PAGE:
M Bensignor

Centre Catherine de Sienne, Naoned, Pays de la Loire, France

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Publications (10)14.66 Total impact

  • [Show abstract] [Hide abstract]
    ABSTRACT: To analyse the doctor-patient relationship from the patient's point of view and from the doctor's point of view. Experience of a chairman of a chronic pelvic and perineal pain patient association (AFAP-NP) and experience of doctors specialized in chronic pelvic and perineal pain. Management of a patient with chronic pelvic and perineal pain requires knowledge and understanding of the patient's trajectory disease, the history of the disease and the patient's hopes and disappointments, and evaluation of the patient's personality and family, social and work environment. As pain is an emotional experience, the type of doctor-patient relationship determines the quality of subsequent management. A number of basic principles should be applied: believe the patient, avoid making the patient feel responsible for failure, avoid overestimating the secondary benefits, avoid making the patient passive and dependent, learn to reinterpret the patient's symptoms, ask "how" does the pain persist rather than "why", clearly define the patient's demand and adapt management to realistic and accessible objectives.
    Progrès en Urologie 11/2010; 20(12):911-6. · 0.80 Impact Factor
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    ABSTRACT: Objective To analyse the doctor–patient relationship from the patient's point of view and from the doctor's point of view. Material and methods Experience of a chairman of a chronic pelvic and perineal pain patient association (AFAP-NP) and experience of doctors specialized in chronic pelvic and perineal pain. Results Management of a patient with chronic pelvic and perineal pain requires knowledge and understanding of the patient's trajectory disease, the history of the disease and the patient's hopes and disappointments, and evaluation of the patient's personality and family, social and work environment. Conclusion As pain is an emotional experience, the type of doctor–patient relationship determines the quality of subsequent management. A number of basic principles should be applied: believe the patient, avoid making the patient feel responsible for failure, avoid overestimating the secondary benefits, avoid making the patient passive and dependent, learn to reinterpret the patient's symptoms, ask “how” does the pain persist rather than “why”, clearly define the patient's demand and adapt management to realistic and accessible objectives.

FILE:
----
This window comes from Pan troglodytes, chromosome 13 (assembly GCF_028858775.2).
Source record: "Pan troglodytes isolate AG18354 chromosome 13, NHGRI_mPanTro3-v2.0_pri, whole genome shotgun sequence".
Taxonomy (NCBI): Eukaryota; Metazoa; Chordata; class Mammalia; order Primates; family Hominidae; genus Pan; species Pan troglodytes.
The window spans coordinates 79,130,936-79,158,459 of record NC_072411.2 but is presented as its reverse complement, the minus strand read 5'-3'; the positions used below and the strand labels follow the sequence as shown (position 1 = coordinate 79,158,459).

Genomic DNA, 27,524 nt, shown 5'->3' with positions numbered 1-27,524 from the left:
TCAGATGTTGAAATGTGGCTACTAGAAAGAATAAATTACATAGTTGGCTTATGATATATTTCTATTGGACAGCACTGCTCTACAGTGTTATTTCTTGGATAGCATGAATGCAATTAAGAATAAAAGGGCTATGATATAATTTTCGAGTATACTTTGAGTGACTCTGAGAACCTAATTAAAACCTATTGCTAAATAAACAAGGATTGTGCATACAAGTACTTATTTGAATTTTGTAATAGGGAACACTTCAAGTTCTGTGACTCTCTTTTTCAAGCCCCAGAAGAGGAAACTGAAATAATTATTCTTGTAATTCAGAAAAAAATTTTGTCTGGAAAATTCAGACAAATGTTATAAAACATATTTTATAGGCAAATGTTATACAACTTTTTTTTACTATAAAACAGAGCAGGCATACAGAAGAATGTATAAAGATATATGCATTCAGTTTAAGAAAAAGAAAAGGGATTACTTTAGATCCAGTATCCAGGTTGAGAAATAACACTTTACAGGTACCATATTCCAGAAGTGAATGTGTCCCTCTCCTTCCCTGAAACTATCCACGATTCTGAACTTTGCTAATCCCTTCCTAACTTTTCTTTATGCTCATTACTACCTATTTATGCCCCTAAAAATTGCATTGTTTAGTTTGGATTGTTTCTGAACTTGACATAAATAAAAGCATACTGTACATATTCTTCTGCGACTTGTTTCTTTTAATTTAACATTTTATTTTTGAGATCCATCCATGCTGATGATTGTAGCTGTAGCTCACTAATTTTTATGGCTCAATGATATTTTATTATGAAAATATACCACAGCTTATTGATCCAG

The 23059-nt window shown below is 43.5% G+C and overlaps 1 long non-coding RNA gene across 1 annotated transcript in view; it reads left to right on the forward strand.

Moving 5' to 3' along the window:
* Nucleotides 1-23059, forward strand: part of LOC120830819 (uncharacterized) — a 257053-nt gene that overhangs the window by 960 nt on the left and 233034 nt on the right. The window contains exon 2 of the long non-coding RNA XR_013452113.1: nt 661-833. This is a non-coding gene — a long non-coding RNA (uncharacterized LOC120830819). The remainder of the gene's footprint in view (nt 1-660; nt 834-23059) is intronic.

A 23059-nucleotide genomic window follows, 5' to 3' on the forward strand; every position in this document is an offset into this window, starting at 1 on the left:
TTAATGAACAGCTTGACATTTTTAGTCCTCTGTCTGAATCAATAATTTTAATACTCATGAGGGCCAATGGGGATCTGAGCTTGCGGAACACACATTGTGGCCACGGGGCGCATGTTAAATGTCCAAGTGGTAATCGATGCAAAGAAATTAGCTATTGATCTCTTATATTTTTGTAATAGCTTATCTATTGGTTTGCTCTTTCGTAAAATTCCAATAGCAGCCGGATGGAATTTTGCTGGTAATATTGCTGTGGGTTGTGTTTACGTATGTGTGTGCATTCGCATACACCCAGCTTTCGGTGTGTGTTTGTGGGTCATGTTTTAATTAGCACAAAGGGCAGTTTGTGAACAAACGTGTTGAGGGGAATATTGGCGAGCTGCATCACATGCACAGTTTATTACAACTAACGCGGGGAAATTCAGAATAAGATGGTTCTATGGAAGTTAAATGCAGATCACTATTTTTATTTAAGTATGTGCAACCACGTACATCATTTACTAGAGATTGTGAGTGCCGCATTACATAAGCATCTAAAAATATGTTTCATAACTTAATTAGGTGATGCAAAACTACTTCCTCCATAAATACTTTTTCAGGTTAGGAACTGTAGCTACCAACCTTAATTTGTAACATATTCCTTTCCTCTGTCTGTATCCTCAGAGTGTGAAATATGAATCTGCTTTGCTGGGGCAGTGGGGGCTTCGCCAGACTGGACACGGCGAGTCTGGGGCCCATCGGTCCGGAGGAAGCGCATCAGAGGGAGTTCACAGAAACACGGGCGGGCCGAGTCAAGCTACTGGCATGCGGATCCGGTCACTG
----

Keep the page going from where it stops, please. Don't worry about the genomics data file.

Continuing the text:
Progrès en Urologie 11/2010; · 0.80 Impact Factor